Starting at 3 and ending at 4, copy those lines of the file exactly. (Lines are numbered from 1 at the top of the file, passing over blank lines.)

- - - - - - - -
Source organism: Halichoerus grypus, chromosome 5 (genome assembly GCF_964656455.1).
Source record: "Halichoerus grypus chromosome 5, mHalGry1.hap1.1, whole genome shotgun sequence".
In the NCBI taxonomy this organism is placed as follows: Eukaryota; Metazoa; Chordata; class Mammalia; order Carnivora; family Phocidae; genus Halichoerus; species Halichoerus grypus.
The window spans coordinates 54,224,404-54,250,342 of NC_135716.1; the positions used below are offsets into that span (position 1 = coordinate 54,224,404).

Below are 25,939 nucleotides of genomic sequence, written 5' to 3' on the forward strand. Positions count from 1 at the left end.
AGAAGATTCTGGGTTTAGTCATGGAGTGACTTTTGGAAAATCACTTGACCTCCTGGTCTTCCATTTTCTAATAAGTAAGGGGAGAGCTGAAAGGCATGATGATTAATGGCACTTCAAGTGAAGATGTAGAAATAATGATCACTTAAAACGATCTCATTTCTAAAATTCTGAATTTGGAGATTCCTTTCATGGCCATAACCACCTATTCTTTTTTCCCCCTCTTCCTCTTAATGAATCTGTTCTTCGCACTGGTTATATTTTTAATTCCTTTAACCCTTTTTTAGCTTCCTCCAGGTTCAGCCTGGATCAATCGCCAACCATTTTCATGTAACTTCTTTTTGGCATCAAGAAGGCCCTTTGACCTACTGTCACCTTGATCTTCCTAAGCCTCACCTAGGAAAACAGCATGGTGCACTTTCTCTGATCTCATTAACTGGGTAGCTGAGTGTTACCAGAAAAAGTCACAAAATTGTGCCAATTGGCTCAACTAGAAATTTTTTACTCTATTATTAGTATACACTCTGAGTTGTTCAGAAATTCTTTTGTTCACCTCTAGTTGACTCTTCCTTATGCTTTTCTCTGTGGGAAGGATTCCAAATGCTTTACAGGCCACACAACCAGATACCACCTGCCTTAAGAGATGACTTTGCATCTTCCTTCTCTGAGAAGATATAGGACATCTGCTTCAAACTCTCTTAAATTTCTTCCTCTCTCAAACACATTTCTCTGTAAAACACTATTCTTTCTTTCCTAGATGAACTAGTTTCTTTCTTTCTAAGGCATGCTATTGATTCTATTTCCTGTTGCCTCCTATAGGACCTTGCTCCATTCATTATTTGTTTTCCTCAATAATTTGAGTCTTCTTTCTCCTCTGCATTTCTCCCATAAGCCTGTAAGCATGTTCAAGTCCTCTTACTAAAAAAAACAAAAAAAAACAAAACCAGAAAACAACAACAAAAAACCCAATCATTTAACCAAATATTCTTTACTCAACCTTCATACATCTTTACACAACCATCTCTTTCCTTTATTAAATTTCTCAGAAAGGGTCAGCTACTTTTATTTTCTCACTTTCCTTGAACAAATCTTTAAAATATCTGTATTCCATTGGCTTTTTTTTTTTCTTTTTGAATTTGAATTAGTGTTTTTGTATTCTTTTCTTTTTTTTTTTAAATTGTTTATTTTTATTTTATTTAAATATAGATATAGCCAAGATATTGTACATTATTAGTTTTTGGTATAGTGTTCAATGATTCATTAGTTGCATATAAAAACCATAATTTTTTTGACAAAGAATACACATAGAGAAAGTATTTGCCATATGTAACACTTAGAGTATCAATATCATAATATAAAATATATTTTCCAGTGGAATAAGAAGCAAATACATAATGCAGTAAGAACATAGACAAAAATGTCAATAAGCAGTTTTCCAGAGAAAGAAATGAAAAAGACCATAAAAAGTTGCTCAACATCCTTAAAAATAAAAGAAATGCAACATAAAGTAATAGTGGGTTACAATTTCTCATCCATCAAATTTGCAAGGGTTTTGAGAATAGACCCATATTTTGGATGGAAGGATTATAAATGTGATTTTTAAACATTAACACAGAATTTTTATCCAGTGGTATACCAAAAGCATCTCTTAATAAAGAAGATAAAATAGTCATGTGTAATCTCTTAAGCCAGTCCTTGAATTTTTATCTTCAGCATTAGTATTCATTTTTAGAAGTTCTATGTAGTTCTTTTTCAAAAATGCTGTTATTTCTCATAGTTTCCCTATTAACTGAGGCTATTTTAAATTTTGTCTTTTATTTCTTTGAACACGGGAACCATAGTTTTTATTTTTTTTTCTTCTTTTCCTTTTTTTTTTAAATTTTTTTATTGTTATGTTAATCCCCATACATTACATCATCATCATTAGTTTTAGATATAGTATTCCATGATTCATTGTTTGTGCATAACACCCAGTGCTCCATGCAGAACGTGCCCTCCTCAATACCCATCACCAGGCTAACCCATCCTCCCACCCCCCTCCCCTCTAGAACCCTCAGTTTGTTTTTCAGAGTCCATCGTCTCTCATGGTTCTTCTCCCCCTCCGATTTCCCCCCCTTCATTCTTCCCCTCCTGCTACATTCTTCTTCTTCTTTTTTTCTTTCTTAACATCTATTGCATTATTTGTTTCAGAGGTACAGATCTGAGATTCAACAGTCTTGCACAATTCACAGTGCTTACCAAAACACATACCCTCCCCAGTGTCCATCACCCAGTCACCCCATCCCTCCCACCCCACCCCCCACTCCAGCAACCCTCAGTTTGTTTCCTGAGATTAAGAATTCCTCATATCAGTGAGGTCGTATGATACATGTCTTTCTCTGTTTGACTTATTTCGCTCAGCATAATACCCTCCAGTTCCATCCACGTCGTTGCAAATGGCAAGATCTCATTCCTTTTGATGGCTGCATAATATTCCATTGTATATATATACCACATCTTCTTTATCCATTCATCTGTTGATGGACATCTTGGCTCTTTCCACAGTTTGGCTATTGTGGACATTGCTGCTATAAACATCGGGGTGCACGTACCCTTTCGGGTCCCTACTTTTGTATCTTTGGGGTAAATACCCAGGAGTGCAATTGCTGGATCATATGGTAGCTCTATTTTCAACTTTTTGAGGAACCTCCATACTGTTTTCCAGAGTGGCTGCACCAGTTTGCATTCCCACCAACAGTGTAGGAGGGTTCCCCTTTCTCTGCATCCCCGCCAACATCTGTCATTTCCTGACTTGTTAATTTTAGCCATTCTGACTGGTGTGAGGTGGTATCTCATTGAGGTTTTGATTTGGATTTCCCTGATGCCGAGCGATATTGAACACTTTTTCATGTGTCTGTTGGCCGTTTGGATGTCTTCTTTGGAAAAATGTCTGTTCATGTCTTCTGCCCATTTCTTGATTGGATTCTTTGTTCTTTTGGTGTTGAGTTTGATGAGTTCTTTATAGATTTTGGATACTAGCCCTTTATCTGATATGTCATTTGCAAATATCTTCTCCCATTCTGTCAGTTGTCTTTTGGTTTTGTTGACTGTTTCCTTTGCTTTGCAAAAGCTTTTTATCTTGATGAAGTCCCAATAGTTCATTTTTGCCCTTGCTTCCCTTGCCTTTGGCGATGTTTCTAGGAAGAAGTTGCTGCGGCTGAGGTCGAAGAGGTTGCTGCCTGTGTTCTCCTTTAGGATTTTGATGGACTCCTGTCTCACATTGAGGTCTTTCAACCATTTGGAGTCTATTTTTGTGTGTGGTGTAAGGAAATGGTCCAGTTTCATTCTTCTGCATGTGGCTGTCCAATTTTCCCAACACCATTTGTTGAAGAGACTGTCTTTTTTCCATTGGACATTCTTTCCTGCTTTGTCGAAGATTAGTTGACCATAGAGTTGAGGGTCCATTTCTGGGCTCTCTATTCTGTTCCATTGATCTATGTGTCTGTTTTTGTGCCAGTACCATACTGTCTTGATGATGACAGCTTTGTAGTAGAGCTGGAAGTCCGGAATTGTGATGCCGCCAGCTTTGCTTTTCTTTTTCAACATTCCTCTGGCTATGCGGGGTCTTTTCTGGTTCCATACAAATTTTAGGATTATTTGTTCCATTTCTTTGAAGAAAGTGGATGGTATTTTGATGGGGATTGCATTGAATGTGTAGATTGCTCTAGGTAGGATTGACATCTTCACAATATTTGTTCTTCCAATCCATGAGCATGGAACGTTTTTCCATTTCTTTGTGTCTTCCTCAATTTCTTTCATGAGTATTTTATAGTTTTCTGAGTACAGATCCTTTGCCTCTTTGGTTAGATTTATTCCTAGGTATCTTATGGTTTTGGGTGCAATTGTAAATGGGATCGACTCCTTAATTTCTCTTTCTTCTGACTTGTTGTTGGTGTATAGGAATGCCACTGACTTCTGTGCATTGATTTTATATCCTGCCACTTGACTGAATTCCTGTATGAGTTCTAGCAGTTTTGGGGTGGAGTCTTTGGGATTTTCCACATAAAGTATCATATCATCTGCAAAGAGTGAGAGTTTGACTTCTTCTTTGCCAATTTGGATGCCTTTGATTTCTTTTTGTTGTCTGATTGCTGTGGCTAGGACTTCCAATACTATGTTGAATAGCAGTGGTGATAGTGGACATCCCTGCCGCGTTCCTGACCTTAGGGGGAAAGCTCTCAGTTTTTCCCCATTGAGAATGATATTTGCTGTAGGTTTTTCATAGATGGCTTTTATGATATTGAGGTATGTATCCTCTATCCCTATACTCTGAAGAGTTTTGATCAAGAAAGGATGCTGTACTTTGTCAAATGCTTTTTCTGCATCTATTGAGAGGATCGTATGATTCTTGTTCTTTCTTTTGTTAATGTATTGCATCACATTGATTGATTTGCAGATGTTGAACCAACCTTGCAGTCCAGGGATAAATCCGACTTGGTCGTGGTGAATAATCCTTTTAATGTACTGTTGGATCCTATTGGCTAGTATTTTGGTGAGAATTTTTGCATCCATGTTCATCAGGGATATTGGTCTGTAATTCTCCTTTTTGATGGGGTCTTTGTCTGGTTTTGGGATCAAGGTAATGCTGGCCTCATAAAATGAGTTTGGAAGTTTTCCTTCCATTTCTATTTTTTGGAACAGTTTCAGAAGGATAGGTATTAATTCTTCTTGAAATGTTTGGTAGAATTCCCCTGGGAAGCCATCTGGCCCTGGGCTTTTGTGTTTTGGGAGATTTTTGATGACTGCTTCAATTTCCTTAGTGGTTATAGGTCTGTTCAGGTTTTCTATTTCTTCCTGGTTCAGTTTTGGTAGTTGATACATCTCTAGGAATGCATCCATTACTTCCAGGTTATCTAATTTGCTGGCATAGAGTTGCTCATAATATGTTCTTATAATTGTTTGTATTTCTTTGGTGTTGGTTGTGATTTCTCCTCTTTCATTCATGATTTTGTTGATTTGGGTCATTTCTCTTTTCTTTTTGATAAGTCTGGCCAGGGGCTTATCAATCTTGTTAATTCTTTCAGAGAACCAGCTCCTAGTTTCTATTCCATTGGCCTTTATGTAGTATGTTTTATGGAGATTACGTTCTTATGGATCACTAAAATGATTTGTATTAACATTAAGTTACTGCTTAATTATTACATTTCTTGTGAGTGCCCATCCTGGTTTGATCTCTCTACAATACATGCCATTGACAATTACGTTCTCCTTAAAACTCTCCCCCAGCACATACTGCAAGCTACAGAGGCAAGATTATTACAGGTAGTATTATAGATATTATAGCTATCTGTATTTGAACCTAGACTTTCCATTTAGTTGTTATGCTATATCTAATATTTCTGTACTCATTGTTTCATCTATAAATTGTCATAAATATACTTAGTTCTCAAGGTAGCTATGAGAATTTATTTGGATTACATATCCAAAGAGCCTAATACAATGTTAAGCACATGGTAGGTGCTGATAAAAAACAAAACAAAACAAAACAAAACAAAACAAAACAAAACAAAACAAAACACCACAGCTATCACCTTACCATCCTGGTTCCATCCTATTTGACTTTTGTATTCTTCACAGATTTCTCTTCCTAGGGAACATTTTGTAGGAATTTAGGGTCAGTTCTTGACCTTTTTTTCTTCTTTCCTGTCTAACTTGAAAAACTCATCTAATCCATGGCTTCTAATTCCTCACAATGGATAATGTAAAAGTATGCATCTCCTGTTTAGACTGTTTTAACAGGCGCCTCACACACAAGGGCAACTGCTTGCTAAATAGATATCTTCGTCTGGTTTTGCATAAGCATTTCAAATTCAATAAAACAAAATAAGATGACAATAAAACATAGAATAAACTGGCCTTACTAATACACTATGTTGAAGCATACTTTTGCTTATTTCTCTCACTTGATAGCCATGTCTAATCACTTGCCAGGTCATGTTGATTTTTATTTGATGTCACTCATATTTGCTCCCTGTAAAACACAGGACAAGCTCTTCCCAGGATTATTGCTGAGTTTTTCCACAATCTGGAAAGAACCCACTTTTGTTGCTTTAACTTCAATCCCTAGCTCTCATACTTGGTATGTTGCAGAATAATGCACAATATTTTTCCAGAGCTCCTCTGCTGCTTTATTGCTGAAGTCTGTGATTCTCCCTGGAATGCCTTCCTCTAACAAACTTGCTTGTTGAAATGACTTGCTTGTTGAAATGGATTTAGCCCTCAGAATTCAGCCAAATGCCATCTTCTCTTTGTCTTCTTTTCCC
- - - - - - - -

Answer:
In the NCBI taxonomy this organism is placed as follows: Eukaryota; Metazoa; Chordata; class Mammalia; order Carnivora; family Phocidae; genus Halichoerus; species Halichoerus grypus.
The window spans coordinates 54,224,404-54,250,342 of NC_135716.1; the positions used below are offsets into that span (position 1 = coordinate 54,224,404).